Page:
Traceroute Command on Linux with Examples

Traceroute Command on Linux

The traceroute command is a powerful network diagnostic tool in Linux that maps the journey of packets from the source computer to the destination host. It’s particularly useful for identifying the path and measuring the transit delays of packets across an IP network. This guide aims to provide a comprehensive understanding of the traceroute command, its options, and practical examples to leverage its full potential.

Introduction to Traceroute

The traceroute command is a network utility that traces the route an IP packet takes from the source host to the destination host. It works by sending packets with increasing Time-To-Live (TTL) values and monitoring the responses. By analyzing these responses, traceroute can map the network path and measure the transit time for each hop.

Understanding How Traceroute Works

The traceroute command operates by sending packets with TTL values starting from 1 and incrementing them for each probe. When a router receives a packet, it checks the TTL field. If the TTL field is 1, the router discards the packet and sends an ICMP error packet containing its IP address. This process allows traceroute to incrementally fetch the IP of all the routers between the source and the destination.

Syntax and Options

The basic syntax for the traceroute command is:

traceroute [options] host_Address [pathlength]
  • host_Address: The hostname or IP address of the target system you’re tracing the route to.

Some commonly used options include:

  • -4: Use IP version 4 (IPv4) to trace the route.
  • -6: Use IP version 6 (IPv6) to trace the route.
  • -F: Do not fragment the packet.
  • -f first_ttl: Start from the specified TTL value instead of 1.
  • -g gateway: Route the packet through the specified gateway.
  • -m max_ttl: Set the maximum number of hops for the packet to reach the destination. The default value is 30.
  • -n: Do not resolve IP addresses to their domain names.
  • -p port: Set the destination port to use. The default is 33434.
  • -q nqueries: Set the number of probes per hop. The default is 3.
  • --help: Display help messages and exit.

Practical Examples

Basic Tracing:


This command traces the route to, showing each hop and the time taken to reach it.

Using IPv4:

traceroute -4

This variant uses IPv4 to trace the route, which can be useful in certain network configurations.

Specifying Maximum Hops:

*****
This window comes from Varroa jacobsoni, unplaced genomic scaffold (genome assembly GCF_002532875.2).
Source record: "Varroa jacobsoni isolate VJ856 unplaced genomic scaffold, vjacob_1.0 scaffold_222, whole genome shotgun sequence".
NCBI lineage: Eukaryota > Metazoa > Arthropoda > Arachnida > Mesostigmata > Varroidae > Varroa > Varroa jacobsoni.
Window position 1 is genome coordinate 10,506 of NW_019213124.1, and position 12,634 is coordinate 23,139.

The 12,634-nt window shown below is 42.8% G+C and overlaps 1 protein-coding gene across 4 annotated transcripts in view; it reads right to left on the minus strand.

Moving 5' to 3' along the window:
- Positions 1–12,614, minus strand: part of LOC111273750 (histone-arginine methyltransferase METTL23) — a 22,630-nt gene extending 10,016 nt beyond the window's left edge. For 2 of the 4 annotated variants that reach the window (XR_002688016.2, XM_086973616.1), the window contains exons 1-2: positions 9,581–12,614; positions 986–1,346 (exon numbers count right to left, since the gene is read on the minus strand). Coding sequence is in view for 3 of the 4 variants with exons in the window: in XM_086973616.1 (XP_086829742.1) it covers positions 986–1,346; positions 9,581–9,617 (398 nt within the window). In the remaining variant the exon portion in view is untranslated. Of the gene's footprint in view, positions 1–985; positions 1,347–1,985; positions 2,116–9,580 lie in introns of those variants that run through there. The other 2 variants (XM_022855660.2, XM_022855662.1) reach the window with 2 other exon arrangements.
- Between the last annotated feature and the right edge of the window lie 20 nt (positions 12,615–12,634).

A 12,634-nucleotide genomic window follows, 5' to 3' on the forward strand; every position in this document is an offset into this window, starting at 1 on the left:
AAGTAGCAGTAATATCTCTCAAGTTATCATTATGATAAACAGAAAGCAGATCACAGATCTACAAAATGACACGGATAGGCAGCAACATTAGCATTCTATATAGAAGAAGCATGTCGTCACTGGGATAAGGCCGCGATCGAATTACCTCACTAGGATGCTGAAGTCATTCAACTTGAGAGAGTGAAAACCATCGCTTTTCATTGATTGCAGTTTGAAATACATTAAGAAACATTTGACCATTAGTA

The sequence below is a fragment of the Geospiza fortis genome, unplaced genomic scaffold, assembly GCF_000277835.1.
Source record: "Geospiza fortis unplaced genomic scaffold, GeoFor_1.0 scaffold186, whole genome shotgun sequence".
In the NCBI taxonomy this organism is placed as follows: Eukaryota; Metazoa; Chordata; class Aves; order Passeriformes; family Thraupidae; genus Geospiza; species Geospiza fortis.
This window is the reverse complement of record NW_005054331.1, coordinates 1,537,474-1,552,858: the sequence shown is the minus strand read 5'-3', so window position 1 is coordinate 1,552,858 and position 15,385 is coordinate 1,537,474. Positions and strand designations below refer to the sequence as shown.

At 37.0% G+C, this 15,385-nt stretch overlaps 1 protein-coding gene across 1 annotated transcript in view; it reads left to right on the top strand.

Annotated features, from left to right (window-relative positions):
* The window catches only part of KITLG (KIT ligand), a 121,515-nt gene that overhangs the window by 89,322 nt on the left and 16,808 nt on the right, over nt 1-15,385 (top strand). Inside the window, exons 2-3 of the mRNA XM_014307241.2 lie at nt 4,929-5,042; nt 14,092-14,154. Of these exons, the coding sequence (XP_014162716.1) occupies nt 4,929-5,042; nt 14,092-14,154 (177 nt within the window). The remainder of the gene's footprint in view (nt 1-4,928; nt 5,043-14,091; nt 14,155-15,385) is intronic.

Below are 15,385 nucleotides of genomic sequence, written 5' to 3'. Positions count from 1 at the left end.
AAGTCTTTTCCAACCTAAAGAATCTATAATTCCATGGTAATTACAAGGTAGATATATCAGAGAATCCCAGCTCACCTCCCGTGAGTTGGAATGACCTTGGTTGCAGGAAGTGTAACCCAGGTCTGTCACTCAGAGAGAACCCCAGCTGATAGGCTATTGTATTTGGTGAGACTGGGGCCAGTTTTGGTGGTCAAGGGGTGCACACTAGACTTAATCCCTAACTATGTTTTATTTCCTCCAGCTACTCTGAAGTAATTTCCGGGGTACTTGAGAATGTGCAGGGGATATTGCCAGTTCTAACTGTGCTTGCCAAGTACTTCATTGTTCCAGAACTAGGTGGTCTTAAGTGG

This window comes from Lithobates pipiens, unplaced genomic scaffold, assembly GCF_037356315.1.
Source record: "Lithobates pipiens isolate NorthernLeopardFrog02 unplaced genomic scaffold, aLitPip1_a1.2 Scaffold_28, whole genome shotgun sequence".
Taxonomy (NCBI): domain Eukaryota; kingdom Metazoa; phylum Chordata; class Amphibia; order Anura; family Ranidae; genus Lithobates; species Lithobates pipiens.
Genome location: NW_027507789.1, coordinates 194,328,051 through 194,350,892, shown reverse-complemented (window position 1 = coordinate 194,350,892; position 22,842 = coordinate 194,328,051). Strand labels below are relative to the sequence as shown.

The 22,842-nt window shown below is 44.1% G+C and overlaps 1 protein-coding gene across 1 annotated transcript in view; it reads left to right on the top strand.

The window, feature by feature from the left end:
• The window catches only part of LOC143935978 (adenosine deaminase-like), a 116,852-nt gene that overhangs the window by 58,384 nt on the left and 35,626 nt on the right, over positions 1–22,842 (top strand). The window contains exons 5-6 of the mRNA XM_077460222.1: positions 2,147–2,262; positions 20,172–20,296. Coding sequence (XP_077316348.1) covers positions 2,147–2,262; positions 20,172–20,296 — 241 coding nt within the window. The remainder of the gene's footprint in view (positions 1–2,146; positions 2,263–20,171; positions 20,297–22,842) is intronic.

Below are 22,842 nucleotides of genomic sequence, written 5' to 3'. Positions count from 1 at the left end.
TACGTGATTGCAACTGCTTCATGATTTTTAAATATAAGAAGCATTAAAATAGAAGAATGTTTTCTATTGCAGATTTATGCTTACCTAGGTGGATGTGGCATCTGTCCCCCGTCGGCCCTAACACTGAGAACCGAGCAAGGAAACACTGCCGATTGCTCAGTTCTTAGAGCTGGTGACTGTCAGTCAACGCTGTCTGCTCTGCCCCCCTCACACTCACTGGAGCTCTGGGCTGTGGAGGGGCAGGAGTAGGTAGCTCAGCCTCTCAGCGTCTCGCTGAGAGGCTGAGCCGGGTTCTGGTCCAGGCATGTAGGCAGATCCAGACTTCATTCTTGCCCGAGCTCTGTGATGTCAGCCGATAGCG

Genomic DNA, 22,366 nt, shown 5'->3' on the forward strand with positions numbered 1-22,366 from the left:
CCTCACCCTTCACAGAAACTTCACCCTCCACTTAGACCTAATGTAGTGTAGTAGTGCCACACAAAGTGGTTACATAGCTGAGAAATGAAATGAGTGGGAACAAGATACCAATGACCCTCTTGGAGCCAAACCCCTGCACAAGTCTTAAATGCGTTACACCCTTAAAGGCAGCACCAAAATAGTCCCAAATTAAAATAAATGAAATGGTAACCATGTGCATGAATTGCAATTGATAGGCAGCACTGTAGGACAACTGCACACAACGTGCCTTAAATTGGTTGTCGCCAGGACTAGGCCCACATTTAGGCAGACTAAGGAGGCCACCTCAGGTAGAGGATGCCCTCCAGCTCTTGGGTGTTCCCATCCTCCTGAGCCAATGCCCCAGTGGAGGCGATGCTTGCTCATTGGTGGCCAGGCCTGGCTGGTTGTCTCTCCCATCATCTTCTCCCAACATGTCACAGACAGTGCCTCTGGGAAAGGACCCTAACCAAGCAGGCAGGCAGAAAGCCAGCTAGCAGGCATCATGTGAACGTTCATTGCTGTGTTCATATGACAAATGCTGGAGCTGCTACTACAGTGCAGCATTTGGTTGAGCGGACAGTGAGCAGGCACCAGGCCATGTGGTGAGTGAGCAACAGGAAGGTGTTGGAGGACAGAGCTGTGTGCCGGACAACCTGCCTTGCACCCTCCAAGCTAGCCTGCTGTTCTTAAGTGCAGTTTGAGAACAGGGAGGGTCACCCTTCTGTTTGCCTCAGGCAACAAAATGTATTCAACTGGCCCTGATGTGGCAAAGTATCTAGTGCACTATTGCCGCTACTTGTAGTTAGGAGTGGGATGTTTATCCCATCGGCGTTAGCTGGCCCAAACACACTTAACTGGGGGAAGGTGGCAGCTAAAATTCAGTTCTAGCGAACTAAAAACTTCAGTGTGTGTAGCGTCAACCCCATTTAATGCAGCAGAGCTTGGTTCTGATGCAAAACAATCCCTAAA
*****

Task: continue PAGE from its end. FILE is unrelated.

traceroute -m 20

Limits the trace to 20 hops, useful for focusing on a specific segment of the network path.

Changing Probe Packets:

traceroute -q 1

Sends only one probe packet per hop, speeding up the tracing process.

Skipping Initial Hops:

traceroute -f 5

Starts tracing from the 5th hop, useful when the initial part of the path is well-known or irrelevant.

Using TCP SYN Probes:

traceroute -T -p 80

Traces the route using TCP SYN packets to port 80, which can bypass certain types of network filters.

Advanced Usage

  • Combining Options: Advanced users can combine multiple options to tailor the trace to specific needs. For example, to trace using TCP SYN packets, skipping the first 2 hops, and limiting to 15 hops:
traceroute -T -f 3 -m 15
  • Analyzing Output: The output includes the hop number, IP address (or hostname if -n is not used), and the round-trip time for each probe. Asterisks (*) indicate lost packets or hops that didn’t respond within the timeout period.

Troubleshooting Tips

  • Slow Response Times: If you notice slow response times at a specific hop, it could indicate a bottleneck or congestion in the network. Consider rerouting traffic or contacting the network administrator responsible for that segment.
  • Packet Loss: Packet loss can occur due to network congestion, faulty hardware, or configuration issues. If you consistently see packet loss at a specific hop, investigate the cause and take appropriate action.
  • Firewall Issues: Some firewalls may block ICMP packets, causing traceroute to fail or provide inaccurate results. In such cases, try using TCP SYN probes (-T option) or consult the network administrator to resolve the issue.


The traceroute command is an indispensable tool for network diagnostics, offering insights into the path and performance of network traffic. By mastering its options and understanding its output, advanced users can diagnose complex network issues, identify bottlenecks, and optimize network performance. With the knowledge gained from this guide, you’re now well-equipped to leverage the traceroute command to its full potential and tackle various network-related challenges.


r00t is a seasoned Linux system administrator with a wealth of experience in the field. Known for his contributions to, r00t has authored numerous tutorials and guides, helping users navigate the complexities of Linux systems. His expertise spans across various Linux distributions, including Ubuntu, CentOS, and Debian. r00t's work is characterized by his ability to simplify complex concepts, making Linux more accessible to users of all skill levels. His dedication to the Linux community and his commitment to sharing knowledge makes him a respected figure in the field.
Back to top button